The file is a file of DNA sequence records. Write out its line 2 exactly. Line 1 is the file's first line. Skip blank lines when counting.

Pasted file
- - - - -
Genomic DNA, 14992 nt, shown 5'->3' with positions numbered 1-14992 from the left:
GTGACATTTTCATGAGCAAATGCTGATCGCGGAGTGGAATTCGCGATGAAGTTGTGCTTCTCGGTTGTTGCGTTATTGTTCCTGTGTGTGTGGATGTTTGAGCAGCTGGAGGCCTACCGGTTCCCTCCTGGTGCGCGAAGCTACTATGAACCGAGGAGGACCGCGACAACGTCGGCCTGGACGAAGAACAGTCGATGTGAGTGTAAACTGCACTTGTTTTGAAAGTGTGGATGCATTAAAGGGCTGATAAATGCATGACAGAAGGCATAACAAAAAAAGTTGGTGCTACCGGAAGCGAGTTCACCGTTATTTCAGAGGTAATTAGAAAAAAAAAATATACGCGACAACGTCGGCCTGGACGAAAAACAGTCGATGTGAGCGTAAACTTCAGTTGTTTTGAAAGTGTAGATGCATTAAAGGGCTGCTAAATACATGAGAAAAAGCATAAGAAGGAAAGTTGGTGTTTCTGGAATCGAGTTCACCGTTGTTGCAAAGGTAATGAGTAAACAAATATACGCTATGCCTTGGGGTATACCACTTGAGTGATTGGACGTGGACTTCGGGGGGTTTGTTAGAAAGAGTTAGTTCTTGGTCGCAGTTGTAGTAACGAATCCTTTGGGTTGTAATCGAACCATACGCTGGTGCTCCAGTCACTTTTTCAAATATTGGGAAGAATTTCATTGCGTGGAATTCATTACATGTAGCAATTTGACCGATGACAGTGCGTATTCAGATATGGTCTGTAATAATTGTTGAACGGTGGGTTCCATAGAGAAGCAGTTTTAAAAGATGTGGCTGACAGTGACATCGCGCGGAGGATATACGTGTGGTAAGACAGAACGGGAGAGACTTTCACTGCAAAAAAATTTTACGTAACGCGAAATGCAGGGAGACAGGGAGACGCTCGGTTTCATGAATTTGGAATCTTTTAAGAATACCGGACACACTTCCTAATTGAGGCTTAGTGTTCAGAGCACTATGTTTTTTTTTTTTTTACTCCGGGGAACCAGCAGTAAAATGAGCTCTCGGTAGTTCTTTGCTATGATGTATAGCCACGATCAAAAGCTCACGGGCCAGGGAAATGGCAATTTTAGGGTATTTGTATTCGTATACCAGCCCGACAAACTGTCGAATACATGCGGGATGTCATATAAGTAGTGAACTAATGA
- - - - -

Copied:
GTGACATTTTCATGAGCAAATGCTGATCGCGGAGTGGAATTCGCGATGAAGTTGTGCTTCTCGGTTGTTGCGTTATTGTTCCTGTGTGTGTGGATGTTTGAGCAGCTGGAGGCCTACCGGTTCCCTCCTGGTGCGCGAAGCTACTATGAACCGAGGAGGACCGCGACAACGTCGGCCTGGACGAAGAACAGTCGATGTGAGTGTAAACTGCACTTGTTTTGAAAGTGTGGATGCATTAAAGGGCTGATAAATGCATGACAGAAGGCATAACAAAAAAAGTTGGTGCTACCGGAAGCGAGTTCACCGTTATTTCAGAGGTAATTAGAAAAAAAAAATATACGCGACAACGTCGGCCTGGACGAAAAACAGTCGATGTGAGCGTAAACTTCAGTTGTTTTGAAAGTGTAGATGCATTAAAGGGCTGCTAAATACATGAGAAAAAGCATAAGAAGGAAAGTTGGTGTTTCTGGAATCGAGTTCACCGTTGTTGCAAAGGTAATGAGTAAACAAATATACGCTATGCCTTGGGGTATACCACTTGAGTGATTGGACGTGGACTTCGGGGGGTTTGTTAGAAAGAGTTAGTTCTTGGTCGCAGTTGTAGTAACGAATCCTTTGGGTTGTAATCGAACCATACGCTGGTGCTCCAGTCACTTTTTCAAATATTGGGAAGAATTTCATTGCGTGGAATTCATTACATGTAGCAATTTGACCGATGACAGTGCGTATTCAGATATGGTCTGTAATAATTGTTGAACGGTGGGTTCCATAGAGAAGCAGTTTTAAAAGATGTGGCTGACAGTGACATCGCGCGGAGGATATACGTGTGGTAAGACAGAACGGGAGAGACTTTCACTGCAAAAAAATTTTACGTAACGCGAAATGCAGGGAGACAGGGAGACGCTCGGTTTCATGAATTTGGAATCTTTTAAGAATACCGGACACACTTCCTAATTGAGGCTTAGTGTTCAGAGCACTATGTTTTTTTTTTTTTTACTCCGGGGAACCAGCAGTAAAATGAGCTCTCGGTAGTTCTTTGCTATGATGTATAGCCACGATCAAAAGCTCACGGGCCAGGGAAATGGCAATTTTAGGGTATTTGTATTCGTATACCAGCCCGACAAACTGTCGAATACATGCGGGATGTCATATAAGTAGTGAACTAATGA